• if the company’s RBC ratio falls between 100 per cent to 125 per cent, a trend test is made to assess a company’s RBC ratio trend. Using extrapolation, the IC can quantitatively determine if the company’s RBC ratio will fall;

  • if the company’s RBC ratio falls between 75 per cent and 90 per cent, the company is required to submit a corrective action planto attain the required RBC ratio. The PIC will then determine if the plan addresses the problem, and if it does, the same will be approved for implementation;

  • if the company’s RBC ratio falls below 75 per cent but not less than 50 per cent, this event is called a ‘regulatory action event’. In this case, the IC will issue corrective orders for the company to meet the required RBC ratio; and

  • if the company’s RBC ratio falls below 50 per cent, the PIC is authorised to immediately put the company under mandatory control.

It should be emphasised that aside from the requirement of meeting the prescribed RBC ratio under this framework, companies must likewise comply with the statutory minimum net worth requirement at all times. The financial condition of the companies and compliance with said requirements are determined by the IC examiners based on the annual reports submitted by the companies every thirtieth day of April of the succeeding year. The results of the examinations or audit are published.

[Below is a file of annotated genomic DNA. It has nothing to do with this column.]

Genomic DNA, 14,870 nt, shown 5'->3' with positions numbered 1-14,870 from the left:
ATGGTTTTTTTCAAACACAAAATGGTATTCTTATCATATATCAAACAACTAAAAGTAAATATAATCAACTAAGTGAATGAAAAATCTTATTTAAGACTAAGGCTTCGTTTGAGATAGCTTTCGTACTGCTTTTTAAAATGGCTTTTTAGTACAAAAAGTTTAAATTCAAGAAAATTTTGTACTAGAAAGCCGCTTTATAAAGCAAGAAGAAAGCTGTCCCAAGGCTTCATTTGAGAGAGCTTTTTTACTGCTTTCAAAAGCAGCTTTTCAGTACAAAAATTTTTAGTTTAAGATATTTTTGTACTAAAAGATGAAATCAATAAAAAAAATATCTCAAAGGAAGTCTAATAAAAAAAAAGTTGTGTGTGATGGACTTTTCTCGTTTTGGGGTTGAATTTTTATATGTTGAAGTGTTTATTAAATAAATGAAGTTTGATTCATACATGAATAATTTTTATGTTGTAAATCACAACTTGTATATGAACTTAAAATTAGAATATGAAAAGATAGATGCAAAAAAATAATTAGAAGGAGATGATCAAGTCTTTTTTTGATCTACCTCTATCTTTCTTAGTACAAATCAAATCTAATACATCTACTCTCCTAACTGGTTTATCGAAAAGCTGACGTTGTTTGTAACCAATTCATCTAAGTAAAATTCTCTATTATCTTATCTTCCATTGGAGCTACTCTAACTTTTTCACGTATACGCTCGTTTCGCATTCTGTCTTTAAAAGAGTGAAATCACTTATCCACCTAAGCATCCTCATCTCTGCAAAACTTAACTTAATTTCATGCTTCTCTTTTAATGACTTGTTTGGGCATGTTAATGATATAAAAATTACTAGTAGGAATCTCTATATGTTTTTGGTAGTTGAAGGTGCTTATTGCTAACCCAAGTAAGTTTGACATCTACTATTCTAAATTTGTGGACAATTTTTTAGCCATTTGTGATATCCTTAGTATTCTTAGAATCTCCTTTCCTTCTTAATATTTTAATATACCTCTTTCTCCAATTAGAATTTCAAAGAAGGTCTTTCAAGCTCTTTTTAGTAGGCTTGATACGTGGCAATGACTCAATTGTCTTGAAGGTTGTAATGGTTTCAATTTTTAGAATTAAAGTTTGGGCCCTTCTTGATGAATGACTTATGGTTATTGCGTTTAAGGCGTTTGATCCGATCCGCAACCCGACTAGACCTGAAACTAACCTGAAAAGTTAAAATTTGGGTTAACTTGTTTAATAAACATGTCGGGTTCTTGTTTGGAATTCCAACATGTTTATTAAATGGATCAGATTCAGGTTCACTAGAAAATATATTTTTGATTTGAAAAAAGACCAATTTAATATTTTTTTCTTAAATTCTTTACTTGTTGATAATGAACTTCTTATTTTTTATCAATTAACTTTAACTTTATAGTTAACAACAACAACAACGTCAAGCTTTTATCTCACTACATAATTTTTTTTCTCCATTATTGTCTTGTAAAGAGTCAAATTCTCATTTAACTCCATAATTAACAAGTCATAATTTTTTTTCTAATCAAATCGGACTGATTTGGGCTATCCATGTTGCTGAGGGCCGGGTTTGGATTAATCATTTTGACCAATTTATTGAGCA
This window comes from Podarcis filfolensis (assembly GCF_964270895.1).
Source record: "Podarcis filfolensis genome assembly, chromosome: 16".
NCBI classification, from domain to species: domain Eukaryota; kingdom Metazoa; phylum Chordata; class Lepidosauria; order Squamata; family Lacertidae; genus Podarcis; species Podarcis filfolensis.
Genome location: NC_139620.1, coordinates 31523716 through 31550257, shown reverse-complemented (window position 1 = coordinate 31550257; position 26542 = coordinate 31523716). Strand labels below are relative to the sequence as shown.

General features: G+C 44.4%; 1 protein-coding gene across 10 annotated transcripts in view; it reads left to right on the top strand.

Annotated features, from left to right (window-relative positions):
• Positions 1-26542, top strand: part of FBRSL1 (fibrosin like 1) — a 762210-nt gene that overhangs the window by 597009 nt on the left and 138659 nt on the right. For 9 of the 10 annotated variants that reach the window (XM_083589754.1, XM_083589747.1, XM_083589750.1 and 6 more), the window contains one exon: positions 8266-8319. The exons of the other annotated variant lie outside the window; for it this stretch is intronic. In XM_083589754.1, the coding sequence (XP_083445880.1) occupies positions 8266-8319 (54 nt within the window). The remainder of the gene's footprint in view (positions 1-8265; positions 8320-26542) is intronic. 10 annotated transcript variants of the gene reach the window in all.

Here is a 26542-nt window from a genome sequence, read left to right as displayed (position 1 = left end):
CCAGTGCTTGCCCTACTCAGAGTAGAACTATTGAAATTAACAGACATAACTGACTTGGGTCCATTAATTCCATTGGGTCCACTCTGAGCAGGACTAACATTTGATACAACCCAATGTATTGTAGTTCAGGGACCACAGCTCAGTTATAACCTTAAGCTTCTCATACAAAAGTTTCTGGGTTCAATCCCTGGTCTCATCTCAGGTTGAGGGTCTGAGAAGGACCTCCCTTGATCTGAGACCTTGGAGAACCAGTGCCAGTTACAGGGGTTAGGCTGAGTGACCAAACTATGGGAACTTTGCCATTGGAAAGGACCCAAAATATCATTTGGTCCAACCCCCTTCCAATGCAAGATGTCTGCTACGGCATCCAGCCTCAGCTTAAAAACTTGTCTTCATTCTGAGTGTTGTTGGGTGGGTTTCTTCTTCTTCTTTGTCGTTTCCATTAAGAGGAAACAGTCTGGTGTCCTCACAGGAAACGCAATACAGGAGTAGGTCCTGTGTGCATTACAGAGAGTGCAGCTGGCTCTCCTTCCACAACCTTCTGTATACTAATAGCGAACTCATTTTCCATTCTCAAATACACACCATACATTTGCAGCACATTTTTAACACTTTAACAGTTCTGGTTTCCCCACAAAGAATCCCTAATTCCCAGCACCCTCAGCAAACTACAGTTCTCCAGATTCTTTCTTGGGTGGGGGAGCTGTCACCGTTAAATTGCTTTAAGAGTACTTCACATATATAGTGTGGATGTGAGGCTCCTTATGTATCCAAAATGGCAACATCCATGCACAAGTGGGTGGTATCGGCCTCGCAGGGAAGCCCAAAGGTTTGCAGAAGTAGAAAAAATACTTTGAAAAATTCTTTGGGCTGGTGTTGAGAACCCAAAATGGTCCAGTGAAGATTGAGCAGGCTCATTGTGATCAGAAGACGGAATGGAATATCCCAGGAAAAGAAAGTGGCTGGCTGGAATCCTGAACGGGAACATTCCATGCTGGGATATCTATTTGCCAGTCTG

Under the current capital regime, both RBC and FRF reports are submitted within two months after every quarter, pursuant to CL No 2016-69 dated 28 December 2016. These reportorial requirements enable the IC to anticipate the companies’ insolvency and to impose the proper regulatory action/s in consequence.

Effect of new Philippine capital regime regulations and conclusion

In 2017, seven insurance companies have voluntarily surrendered their licences due to their inability to comply with the statutory minimum solvency requirements. These companies were issued ‘servicing’ licences to pay claims under a state of ‘run-off’. However, these companies are required to have positive net worth, respectively. As the statutory minimum solvency requirements continue to increase, Philippine insurance companies are compelled to comply with the same by putting up the required capital, by merging or acquiring other companies, or to voluntarily cease from doing business. Companies that will fail to comply with said requirements will inevitably be placed under conservatorship pursuant to Section 255 of the Amended Insurance Code, which may later progress into receivership or liquidation in accordance with Section 256 of the same Code.

The IC believes that these developments in the regulation of the Philippine insurance industry capital regime will nurture better consumer protection and financial stability of the insurance industry. True to its mandate, the IC continues to develop its regulatory frameworks to keep up with international standards as regards insurance regulation.



[1]          PD No 63, Sec 15.

[2]          Ibid.

[3]          PD No 612, Sec 188.

[4]          RA No 10607, Sec 194.

[5]          Ibid